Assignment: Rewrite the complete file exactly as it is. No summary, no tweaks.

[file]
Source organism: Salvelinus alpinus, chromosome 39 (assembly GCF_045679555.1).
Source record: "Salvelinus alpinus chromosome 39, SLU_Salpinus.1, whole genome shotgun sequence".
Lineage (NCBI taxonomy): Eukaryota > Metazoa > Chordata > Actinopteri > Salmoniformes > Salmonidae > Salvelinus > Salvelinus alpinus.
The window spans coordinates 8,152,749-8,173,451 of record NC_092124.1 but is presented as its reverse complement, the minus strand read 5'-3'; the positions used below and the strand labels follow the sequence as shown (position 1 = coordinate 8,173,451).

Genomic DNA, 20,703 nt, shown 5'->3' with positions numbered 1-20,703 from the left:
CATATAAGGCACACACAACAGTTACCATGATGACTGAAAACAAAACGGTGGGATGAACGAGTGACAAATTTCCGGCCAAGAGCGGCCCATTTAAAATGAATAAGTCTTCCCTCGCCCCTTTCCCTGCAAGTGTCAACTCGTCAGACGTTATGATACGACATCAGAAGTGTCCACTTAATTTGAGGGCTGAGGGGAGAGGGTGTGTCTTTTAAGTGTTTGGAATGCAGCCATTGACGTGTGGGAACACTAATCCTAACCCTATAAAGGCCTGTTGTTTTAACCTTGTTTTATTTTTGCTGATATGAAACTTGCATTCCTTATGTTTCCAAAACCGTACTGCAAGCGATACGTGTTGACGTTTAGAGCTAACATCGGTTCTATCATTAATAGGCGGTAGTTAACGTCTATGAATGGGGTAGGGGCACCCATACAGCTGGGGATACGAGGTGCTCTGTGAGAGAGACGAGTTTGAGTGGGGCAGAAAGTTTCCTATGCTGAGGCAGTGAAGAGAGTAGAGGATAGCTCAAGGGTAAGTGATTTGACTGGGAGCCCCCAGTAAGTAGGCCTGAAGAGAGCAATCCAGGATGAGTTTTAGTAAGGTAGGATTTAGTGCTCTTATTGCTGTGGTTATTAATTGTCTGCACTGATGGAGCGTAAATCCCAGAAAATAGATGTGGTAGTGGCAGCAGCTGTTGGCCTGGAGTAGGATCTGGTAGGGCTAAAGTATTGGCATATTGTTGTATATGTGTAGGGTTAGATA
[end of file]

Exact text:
Source organism: Salvelinus alpinus, chromosome 39 (assembly GCF_045679555.1).
Source record: "Salvelinus alpinus chromosome 39, SLU_Salpinus.1, whole genome shotgun sequence".
Lineage (NCBI taxonomy): Eukaryota > Metazoa > Chordata > Actinopteri > Salmoniformes > Salmonidae > Salvelinus > Salvelinus alpinus.
The window spans coordinates 8,152,749-8,173,451 of record NC_092124.1 but is presented as its reverse complement, the minus strand read 5'-3'; the positions used below and the strand labels follow the sequence as shown (position 1 = coordinate 8,173,451).

Genomic DNA, 20,703 nt, shown 5'->3' with positions numbered 1-20,703 from the left:
CATATAAGGCACACACAACAGTTACCATGATGACTGAAAACAAAACGGTGGGATGAACGAGTGACAAATTTCCGGCCAAGAGCGGCCCATTTAAAATGAATAAGTCTTCCCTCGCCCCTTTCCCTGCAAGTGTCAACTCGTCAGACGTTATGATACGACATCAGAAGTGTCCACTTAATTTGAGGGCTGAGGGGAGAGGGTGTGTCTTTTAAGTGTTTGGAATGCAGCCATTGACGTGTGGGAACACTAATCCTAACCCTATAAAGGCCTGTTGTTTTAACCTTGTTTTATTTTTGCTGATATGAAACTTGCATTCCTTATGTTTCCAAAACCGTACTGCAAGCGATACGTGTTGACGTTTAGAGCTAACATCGGTTCTATCATTAATAGGCGGTAGTTAACGTCTATGAATGGGGTAGGGGCACCCATACAGCTGGGGATACGAGGTGCTCTGTGAGAGAGACGAGTTTGAGTGGGGCAGAAAGTTTCCTATGCTGAGGCAGTGAAGAGAGTAGAGGATAGCTCAAGGGTAAGTGATTTGACTGGGAGCCCCCAGTAAGTAGGCCTGAAGAGAGCAATCCAGGATGAGTTTTAGTAAGGTAGGATTTAGTGCTCTTATTGCTGTGGTTATTAATTGTCTGCACTGATGGAGCGTAAATCCCAGAAAATAGATGTGGTAGTGGCAGCAGCTGTTGGCCTGGAGTAGGATCTGGTAGGGCTAAAGTATTGGCATATTGTTGTATATGTGTAGGGTTAGATA